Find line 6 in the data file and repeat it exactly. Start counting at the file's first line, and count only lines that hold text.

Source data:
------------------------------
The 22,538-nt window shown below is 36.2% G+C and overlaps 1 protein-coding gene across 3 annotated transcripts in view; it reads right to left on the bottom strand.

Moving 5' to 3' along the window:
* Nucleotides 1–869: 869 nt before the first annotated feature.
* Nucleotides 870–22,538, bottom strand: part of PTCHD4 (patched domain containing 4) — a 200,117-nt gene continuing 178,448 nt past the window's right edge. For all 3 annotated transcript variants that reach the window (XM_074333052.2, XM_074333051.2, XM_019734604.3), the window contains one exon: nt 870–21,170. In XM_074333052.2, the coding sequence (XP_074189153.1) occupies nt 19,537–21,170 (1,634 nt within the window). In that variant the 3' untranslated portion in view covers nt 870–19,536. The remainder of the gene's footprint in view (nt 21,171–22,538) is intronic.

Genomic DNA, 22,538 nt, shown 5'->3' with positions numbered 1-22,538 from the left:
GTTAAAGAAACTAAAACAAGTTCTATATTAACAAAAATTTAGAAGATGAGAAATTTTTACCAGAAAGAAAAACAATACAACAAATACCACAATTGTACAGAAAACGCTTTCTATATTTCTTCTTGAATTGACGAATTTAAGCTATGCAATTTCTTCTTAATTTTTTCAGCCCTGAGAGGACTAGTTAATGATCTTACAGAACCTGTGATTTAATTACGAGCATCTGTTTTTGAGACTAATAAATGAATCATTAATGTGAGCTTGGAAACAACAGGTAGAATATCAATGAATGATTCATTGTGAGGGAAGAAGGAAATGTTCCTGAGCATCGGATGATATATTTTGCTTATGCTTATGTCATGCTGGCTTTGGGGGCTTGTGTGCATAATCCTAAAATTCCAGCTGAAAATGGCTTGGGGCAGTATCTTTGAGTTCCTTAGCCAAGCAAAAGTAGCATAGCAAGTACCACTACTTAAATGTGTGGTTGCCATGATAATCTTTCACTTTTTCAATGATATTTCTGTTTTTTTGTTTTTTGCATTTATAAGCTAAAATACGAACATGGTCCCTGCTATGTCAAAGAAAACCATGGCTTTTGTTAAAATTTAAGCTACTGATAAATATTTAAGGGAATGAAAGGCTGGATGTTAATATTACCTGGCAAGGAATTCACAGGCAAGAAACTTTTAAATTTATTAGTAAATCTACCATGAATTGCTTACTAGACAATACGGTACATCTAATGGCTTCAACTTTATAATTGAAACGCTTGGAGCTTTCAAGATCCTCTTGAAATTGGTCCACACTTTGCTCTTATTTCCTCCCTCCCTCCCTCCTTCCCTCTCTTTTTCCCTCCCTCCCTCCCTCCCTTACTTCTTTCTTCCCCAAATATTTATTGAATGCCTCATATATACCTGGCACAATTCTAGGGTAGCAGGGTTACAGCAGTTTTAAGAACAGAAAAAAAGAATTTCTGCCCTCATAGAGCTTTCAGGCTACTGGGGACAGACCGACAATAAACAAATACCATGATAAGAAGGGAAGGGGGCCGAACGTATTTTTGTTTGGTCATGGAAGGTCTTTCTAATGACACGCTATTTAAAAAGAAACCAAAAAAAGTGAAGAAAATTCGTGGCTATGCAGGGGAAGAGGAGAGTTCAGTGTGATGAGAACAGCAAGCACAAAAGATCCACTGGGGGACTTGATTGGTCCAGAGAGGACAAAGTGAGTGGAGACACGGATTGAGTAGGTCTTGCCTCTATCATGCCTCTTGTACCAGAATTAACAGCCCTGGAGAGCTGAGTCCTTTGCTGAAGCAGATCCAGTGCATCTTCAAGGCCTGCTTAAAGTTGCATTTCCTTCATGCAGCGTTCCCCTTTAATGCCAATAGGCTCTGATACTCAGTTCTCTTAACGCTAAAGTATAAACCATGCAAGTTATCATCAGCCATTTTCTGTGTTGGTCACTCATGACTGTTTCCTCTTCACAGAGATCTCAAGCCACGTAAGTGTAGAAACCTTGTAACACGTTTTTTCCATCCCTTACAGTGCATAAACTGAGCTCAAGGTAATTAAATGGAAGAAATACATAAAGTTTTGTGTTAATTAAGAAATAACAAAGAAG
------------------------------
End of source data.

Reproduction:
GTTAAAGAAACTAAAACAAGTTCTATATTAACAAAAATTTAGAAGATGAGAAATTTTTACCAGAAAGAAAAACAATACAACAAATACCACAATTGTACAGAAAACGCTTTCTATATTTCTTCTTGAATTGACGAATTTAAGCTATGCAATTTCTTCTTAATTTTTTCAGCCCTGAGAGGACTAGTTAATGATCTTACAGAACCTGTGATTTAATTACGAGCATCTGTTTTTGAGACTAATAAATGAATCATTAATGTGAGCTTGGAAACAACAGGTAGAATATCAATGAATGATTCATTGTGAGGGAAGAAGGAAATGTTCCTGAGCATCGGATGATATATTTTGCTTATGCTTATGTCATGCTGGCTTTGGGGGCTTGTGTGCATAATCCTAAAATTCCAGCTGAAAATGGCTTGGGGCAGTATCTTTGAGTTCCTTAGCCAAGCAAAAGTAGCATAGCAAGTACCACTACTTAAATGTGTGGTTGCCATGATAATCTTTCACTTTTTCAATGATATTTCTGTTTTTTTGTTTTTTGCATTTATAAGCTAAAATACGAACATGGTCCCTGCTATGTCAAAGAAAACCATGGCTTTTGTTAAAATTTAAGCTACTGATAAATATTTAAGGGAATGAAAGGCTGGATGTTAATATTACCTGGCAAGGAATTCACAGGCAAGAAACTTTTAAATTTATTAGTAAATCTACCATGAATTGCTTACTAGACAATACGGTACATCTAATGGCTTCAACTTTATAATTGAAACGCTTGGAGCTTTCAAGATCCTCTTGAAATTGGTCCACACTTTGCTCTTATTTCCTCCCTCCCTCCCTCCTTCCCTCTCTTTTTCCCTCCCTCCCTCCCTCCCTTACTTCTTTCTTCCCCAAATATTTATTGAATGCCTCATATATACCTGGCACAATTCTAGGGTAGCAGGGTTACAGCAGTTTTAAGAACAGAAAAAAAGAATTTCTGCCCTCATAGAGCTTTCAGGCTACTGGGGACAGACCGACAATAAACAAATACCATGATAAGAAGGGAAGGGGGCCGAACGTATTTTTGTTTGGTCATGGAAGGTCTTTCTAATGACACGCTATTTAAAAAGAAACCAAAAAAAGTGAAGAAAATTCGTGGCTATGCAGGGGAAGAGGAGAGTTCAGTGTGATGAGAACAGCAAGCACAAAAGATCCACTGGGGGACTTGATTGGTCCAGAGAGGACAAAGTGAGTGGAGACACGGATTGAGTAGGTCTTGCCTCTATCATGCCTCTTGTACCAGAATTAACAGCCCTGGAGAGCTGAGTCCTTTGCTGAAGCAGATCCAGTGCATCTTCAAGGCCTGCTTAAAGTTGCATTTCCTTCATGCAGCGTTCCCCTTTAATGCCAATAGGCTCTGATACTCAGTTCTCTTAACGCTAAAGTATAAACCATGCAAGTTATCATCAGCCATTTTCTGTGTTGGTCACTCATGACTGTTTCCTCTTCACAGAGATCTCAAGCCACGTAAGTGTAGAAACCTTGTAACACGTTTTTTCCATCCCTTACAGTGCATAAACTGAGCTCAAGGTAATTAAATGGAAGAAATACATAAAGTTTTGTGTTAATTAAGAAATAACAAAGAAG